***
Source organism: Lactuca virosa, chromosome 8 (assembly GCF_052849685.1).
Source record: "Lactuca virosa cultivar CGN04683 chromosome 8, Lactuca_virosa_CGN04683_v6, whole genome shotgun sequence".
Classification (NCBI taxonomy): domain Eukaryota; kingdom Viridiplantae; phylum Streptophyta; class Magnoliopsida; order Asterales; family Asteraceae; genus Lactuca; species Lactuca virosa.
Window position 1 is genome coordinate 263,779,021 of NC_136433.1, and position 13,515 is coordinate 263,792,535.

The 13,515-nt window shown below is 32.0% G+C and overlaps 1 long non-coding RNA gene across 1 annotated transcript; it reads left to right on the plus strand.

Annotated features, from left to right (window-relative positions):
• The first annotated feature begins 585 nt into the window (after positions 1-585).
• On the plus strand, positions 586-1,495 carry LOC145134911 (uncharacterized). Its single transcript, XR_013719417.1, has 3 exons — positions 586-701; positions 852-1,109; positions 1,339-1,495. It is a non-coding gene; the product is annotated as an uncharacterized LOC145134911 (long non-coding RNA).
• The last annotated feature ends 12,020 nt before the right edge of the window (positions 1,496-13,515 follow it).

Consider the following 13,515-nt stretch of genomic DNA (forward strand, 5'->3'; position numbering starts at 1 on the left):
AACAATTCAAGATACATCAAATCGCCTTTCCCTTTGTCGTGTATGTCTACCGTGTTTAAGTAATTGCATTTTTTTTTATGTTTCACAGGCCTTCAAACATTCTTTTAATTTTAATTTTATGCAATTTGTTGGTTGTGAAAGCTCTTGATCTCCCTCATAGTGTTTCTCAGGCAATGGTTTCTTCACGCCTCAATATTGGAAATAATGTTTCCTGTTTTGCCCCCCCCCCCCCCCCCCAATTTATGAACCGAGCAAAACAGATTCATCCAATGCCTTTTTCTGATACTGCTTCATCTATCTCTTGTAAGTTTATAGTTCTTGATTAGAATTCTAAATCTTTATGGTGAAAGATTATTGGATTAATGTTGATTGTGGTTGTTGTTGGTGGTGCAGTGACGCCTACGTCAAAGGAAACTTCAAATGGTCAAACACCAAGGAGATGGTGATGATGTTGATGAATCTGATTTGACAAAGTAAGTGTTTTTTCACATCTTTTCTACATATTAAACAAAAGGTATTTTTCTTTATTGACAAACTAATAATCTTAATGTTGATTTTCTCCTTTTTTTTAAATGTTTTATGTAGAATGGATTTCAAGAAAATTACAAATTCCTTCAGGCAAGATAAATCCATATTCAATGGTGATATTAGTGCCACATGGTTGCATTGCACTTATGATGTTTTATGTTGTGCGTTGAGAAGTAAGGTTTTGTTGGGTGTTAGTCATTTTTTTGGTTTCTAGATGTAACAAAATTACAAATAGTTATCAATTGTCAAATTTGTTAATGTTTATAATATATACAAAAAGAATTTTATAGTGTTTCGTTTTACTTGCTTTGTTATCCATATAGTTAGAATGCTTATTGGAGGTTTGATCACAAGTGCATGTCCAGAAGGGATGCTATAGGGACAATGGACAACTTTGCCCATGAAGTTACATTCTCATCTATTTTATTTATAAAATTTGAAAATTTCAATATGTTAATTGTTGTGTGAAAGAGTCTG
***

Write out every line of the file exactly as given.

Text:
Source organism: Lactuca virosa, chromosome 8 (assembly GCF_052849685.1).
Source record: "Lactuca virosa cultivar CGN04683 chromosome 8, Lactuca_virosa_CGN04683_v6, whole genome shotgun sequence".
Classification (NCBI taxonomy): domain Eukaryota; kingdom Viridiplantae; phylum Streptophyta; class Magnoliopsida; order Asterales; family Asteraceae; genus Lactuca; species Lactuca virosa.
Window position 1 is genome coordinate 263,779,021 of NC_136433.1, and position 13,515 is coordinate 263,792,535.

The 13,515-nt window shown below is 32.0% G+C and overlaps 1 long non-coding RNA gene across 1 annotated transcript; it reads left to right on the plus strand.

Annotated features, from left to right (window-relative positions):
• The first annotated feature begins 585 nt into the window (after positions 1-585).
• On the plus strand, positions 586-1,495 carry LOC145134911 (uncharacterized). Its single transcript, XR_013719417.1, has 3 exons — positions 586-701; positions 852-1,109; positions 1,339-1,495. It is a non-coding gene; the product is annotated as an uncharacterized LOC145134911 (long non-coding RNA).
• The last annotated feature ends 12,020 nt before the right edge of the window (positions 1,496-13,515 follow it).

Consider the following 13,515-nt stretch of genomic DNA (forward strand, 5'->3'; position numbering starts at 1 on the left):
AACAATTCAAGATACATCAAATCGCCTTTCCCTTTGTCGTGTATGTCTACCGTGTTTAAGTAATTGCATTTTTTTTTATGTTTCACAGGCCTTCAAACATTCTTTTAATTTTAATTTTATGCAATTTGTTGGTTGTGAAAGCTCTTGATCTCCCTCATAGTGTTTCTCAGGCAATGGTTTCTTCACGCCTCAATATTGGAAATAATGTTTCCTGTTTTGCCCCCCCCCCCCCCCCCCAATTTATGAACCGAGCAAAACAGATTCATCCAATGCCTTTTTCTGATACTGCTTCATCTATCTCTTGTAAGTTTATAGTTCTTGATTAGAATTCTAAATCTTTATGGTGAAAGATTATTGGATTAATGTTGATTGTGGTTGTTGTTGGTGGTGCAGTGACGCCTACGTCAAAGGAAACTTCAAATGGTCAAACACCAAGGAGATGGTGATGATGTTGATGAATCTGATTTGACAAAGTAAGTGTTTTTTCACATCTTTTCTACATATTAAACAAAAGGTATTTTTCTTTATTGACAAACTAATAATCTTAATGTTGATTTTCTCCTTTTTTTTAAATGTTTTATGTAGAATGGATTTCAAGAAAATTACAAATTCCTTCAGGCAAGATAAATCCATATTCAATGGTGATATTAGTGCCACATGGTTGCATTGCACTTATGATGTTTTATGTTGTGCGTTGAGAAGTAAGGTTTTGTTGGGTGTTAGTCATTTTTTTGGTTTCTAGATGTAACAAAATTACAAATAGTTATCAATTGTCAAATTTGTTAATGTTTATAATATATACAAAAAGAATTTTATAGTGTTTCGTTTTACTTGCTTTGTTATCCATATAGTTAGAATGCTTATTGGAGGTTTGATCACAAGTGCATGTCCAGAAGGGATGCTATAGGGACAATGGACAACTTTGCCCATGAAGTTACATTCTCATCTATTTTATTTATAAAATTTGAAAATTTCAATATGTTAATTGTTGTGTGAAAGAGTCTG